All "atomic elements" (Where Ek is included within the derivate of Ek+1 except Np and Pu)[1]
Atomic number (n) Element name (Ek) Sequence Decays into[5] Abundance
1 H 22 H 91790.383216
2 He 13112221133211322112211213322112 Hf.Pa.H.Ca.Li 3237.2968588
3 Li 312211322212221121123222112 He 4220.0665982
4 Be 111312211312113221133211322112211213322112 Ge.Ca.Li 2263.8860325
5 B 1321132122211322212221121123222112 Be 2951.1503716
6 C 3113112211322112211213322112 B 3847.0525419
7 N 111312212221121123222112 C 5014.9302464
8 O 132112211213322112 N 6537.3490750
9 F 31121123222112 O 8521.9396539
10 Ne 111213322112 F 11109.006696
11 Na 123222112 Ne 14481.448773
12 Mg 3113322112 Pm.Na 18850.441228
13 Al 1113222112 Mg 24573.006696
14 Si 1322112 Al 32032.812960
15 P 311311222112 Ho.Si 14895.886658
16 S 1113122112 P 19417.939250
17 Cl 132112 S 25312.784218
18 Ar 3112 Cl 32997.170122
19 K 1112 Ar 43014.360913
20 Ca 12 K 56072.543129
21 Sc 3113112221133112 Ho.Pa.H.Ca.Co 9302.0974443
22 Ti 11131221131112 Sc 12126.002783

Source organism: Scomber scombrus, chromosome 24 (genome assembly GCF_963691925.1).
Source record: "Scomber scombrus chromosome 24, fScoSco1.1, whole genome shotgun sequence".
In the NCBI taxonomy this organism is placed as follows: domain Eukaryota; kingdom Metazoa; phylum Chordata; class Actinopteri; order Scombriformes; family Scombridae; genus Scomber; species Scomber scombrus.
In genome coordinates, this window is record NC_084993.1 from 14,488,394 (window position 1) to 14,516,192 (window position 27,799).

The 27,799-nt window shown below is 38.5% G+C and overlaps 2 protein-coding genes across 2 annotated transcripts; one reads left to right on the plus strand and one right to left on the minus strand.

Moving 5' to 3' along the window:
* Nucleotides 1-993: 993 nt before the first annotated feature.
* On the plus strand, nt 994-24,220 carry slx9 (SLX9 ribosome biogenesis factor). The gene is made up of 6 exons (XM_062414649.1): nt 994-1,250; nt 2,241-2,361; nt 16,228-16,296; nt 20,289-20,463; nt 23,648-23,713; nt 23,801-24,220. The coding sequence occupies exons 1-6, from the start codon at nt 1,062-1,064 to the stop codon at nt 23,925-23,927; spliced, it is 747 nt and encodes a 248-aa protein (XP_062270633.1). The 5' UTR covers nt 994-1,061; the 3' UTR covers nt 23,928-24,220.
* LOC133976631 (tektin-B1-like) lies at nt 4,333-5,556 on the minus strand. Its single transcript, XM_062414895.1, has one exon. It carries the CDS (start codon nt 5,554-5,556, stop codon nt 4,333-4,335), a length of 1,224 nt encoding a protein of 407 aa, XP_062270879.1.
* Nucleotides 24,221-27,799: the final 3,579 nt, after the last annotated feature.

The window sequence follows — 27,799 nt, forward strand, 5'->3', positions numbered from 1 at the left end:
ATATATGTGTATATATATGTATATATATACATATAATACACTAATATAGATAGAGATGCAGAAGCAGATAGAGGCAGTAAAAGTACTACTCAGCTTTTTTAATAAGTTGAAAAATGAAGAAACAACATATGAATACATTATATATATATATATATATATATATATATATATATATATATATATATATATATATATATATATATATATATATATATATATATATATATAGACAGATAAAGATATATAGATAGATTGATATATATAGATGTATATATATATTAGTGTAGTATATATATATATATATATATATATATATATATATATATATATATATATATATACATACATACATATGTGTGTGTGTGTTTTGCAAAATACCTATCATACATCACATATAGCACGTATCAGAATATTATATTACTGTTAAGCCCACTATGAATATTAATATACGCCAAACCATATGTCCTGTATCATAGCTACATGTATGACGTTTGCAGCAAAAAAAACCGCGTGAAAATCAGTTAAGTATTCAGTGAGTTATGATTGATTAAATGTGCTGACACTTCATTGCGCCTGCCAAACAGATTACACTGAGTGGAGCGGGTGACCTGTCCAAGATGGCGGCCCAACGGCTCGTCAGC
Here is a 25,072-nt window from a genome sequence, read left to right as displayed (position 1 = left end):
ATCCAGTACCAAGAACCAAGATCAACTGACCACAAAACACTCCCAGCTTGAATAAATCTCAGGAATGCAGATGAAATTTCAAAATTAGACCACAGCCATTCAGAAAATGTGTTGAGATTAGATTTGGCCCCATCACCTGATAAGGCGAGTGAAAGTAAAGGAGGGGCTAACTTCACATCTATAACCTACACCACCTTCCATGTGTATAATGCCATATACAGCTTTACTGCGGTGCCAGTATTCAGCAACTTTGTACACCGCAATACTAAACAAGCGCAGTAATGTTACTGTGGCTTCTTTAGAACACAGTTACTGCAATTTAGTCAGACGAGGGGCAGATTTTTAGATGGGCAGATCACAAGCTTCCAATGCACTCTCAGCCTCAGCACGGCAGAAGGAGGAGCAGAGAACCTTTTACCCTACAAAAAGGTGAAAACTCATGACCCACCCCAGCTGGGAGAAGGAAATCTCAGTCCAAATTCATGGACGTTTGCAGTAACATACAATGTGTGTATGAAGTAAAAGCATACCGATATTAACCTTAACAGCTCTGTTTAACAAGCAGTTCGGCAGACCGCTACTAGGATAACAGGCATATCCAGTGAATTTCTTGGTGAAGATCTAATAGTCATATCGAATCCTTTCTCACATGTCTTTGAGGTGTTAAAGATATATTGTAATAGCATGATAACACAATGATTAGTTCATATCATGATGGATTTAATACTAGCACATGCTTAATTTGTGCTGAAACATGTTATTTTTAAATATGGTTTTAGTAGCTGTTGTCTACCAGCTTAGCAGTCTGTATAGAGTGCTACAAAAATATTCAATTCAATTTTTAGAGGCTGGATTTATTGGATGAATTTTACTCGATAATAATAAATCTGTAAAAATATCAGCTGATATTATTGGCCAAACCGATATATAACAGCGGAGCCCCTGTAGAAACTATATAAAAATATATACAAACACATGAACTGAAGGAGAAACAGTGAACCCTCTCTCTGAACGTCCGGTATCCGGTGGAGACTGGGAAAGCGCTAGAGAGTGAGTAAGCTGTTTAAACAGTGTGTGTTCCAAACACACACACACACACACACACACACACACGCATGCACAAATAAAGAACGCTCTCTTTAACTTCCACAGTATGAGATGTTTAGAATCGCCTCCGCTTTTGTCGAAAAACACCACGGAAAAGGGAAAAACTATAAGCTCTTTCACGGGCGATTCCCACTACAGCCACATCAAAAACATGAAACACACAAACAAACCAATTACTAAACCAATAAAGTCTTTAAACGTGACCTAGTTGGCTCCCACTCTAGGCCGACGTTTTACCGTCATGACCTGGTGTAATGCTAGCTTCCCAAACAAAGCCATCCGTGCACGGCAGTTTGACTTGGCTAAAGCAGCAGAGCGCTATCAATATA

23 V 13211312 Ti 15807.181592
24 Cr 31132 V 20605.882611
25 Mn 111311222112 Cr.Si 26861.360180
26 Fe 13122112 Mn 35015.858546
27 Co 32112 Fe 45645.877256
28 Ni 11133112 Zn.Co 13871.123200
29 Cu 131112 Ni 18082.082203
30 Zn 312 Cu 23571.391336
31 Ga 13221133122211332 Eu.Ca.Ac.H.Ca.Zn 1447.8905642
32 Ge 31131122211311122113222 Ho.Ga 1887.4372276
33 As 11131221131211322113322112 Ge.Na 27.246216076
34 Se 13211321222113222112 As 35.517547944
35 Br 3113112211322112 Se 46.299868152
36 Kr 11131221222112 Br 60.355455682
37 Rb 1321122112 Kr 78.678000089
38 Sr 3112112 Rb 102.56285249
39 Y 1112133 Sr.U 133.69860315
40 Zr 12322211331222113112211 Y.H.Ca.Tc 174.28645997
41 Nb 1113122113322113111221131221 Er.Zr 227.19586752
42 Mo 13211322211312113211 Nb 296.16736852
43 Tc 311322113212221 Mo 386.07704943
44 Ru 132211331222113112211 Eu.Ca.Tc 328.99480576
45 Rh 311311222113111221131221 Ho.Ru 428.87015041
46 Pd 111312211312113211 Rh 559.06537946
47 Ag 132113212221 Pd 728.78492056
48 Cd 3113112211 Ag 950.02745646
49 In 11131221 Cd 1238.4341972
50 Sn 13211 In 1614.3946687
51 Sb 3112221 Pm.Sn 2104.4881933
52 Te 1322113312211 Eu.Ca.Sb 2743.3629718
53 I 311311222113111221 Ho.Te 3576.1856107
54 Xe 11131221131211 I 4661.8342720
55 Cs 13211321 Xe 6077.0611889